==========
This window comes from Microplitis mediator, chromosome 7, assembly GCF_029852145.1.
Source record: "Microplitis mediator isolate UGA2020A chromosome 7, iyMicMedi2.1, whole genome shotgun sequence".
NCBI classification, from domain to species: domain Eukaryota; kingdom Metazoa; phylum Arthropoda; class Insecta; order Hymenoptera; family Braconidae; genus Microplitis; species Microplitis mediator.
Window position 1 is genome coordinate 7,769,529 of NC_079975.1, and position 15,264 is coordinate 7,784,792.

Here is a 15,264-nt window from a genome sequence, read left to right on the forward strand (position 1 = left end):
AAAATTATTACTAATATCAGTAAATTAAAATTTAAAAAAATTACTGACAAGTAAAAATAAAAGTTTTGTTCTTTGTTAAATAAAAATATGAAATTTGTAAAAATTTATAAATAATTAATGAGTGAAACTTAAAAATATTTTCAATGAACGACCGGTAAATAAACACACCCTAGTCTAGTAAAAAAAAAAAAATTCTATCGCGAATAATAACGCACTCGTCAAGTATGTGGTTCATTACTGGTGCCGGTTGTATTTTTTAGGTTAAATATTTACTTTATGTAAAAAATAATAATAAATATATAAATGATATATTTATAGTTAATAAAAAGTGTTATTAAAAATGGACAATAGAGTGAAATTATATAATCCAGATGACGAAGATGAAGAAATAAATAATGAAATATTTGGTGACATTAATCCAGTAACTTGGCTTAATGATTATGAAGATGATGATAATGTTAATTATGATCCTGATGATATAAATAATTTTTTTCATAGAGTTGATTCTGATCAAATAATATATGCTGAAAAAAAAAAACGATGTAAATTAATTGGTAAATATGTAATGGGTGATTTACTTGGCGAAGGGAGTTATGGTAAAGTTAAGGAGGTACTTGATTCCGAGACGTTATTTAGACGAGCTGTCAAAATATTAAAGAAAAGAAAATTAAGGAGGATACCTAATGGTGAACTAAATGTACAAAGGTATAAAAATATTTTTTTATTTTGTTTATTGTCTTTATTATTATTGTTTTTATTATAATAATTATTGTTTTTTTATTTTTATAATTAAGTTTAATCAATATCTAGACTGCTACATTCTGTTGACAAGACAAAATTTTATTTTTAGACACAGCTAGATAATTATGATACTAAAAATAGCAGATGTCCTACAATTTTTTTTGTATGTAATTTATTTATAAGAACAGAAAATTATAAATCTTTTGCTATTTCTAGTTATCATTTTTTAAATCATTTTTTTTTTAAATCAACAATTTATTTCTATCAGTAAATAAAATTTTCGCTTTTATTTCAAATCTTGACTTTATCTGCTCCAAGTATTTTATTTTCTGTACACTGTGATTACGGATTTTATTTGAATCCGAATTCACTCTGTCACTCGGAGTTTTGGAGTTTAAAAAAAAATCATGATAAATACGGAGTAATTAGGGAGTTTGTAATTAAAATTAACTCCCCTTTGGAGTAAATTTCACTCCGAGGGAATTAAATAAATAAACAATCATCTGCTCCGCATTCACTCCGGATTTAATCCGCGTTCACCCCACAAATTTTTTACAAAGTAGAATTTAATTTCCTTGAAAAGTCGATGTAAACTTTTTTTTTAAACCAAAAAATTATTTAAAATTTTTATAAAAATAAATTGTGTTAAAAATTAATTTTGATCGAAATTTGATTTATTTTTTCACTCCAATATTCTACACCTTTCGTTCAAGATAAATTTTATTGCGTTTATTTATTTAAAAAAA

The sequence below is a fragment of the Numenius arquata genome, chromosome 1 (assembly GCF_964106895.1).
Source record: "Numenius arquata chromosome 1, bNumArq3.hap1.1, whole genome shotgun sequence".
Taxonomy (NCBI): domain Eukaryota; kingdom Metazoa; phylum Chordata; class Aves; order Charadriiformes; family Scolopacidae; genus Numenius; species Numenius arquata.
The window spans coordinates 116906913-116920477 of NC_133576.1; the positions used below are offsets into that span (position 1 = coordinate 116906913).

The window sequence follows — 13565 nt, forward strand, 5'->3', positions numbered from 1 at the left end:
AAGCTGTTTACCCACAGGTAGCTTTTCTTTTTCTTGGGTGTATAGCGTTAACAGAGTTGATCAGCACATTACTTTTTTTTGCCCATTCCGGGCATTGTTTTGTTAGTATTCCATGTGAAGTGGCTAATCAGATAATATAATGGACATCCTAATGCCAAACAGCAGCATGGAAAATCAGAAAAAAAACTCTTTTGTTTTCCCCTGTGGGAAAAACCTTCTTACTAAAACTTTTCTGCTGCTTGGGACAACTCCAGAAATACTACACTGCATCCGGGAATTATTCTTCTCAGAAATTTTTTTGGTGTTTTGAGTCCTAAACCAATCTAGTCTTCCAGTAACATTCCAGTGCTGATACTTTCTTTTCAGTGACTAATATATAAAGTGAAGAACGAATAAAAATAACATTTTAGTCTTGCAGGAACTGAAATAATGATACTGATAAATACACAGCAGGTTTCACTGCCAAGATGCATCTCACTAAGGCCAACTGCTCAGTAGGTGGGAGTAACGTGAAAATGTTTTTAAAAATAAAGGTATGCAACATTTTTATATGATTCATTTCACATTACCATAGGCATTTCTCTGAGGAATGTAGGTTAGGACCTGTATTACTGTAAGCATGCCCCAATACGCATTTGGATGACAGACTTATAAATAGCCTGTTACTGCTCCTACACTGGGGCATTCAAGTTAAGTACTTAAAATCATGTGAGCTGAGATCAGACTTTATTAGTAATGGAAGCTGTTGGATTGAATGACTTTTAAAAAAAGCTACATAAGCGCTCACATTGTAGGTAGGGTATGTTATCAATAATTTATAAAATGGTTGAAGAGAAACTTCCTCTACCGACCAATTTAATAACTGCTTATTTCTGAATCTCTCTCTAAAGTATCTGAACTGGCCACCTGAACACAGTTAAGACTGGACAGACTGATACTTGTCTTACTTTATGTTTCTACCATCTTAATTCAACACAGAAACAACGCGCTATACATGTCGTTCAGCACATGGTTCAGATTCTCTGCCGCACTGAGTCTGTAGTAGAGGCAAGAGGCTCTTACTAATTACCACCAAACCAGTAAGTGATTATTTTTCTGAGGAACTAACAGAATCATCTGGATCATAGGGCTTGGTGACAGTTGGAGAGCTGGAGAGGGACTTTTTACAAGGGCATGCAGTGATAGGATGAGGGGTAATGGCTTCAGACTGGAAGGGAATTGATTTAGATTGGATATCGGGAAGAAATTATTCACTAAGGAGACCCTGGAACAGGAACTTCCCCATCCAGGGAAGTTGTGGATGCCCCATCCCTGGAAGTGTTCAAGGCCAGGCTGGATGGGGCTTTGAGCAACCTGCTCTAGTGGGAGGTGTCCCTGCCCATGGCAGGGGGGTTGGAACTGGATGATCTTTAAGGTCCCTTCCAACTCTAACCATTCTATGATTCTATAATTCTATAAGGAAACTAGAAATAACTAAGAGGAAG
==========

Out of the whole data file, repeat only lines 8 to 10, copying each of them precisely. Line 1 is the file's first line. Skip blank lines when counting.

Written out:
Source record: "Numenius arquata chromosome 1, bNumArq3.hap1.1, whole genome shotgun sequence".
Taxonomy (NCBI): domain Eukaryota; kingdom Metazoa; phylum Chordata; class Aves; order Charadriiformes; family Scolopacidae; genus Numenius; species Numenius arquata.
The window spans coordinates 116906913-116920477 of NC_133576.1; the positions used below are offsets into that span (position 1 = coordinate 116906913).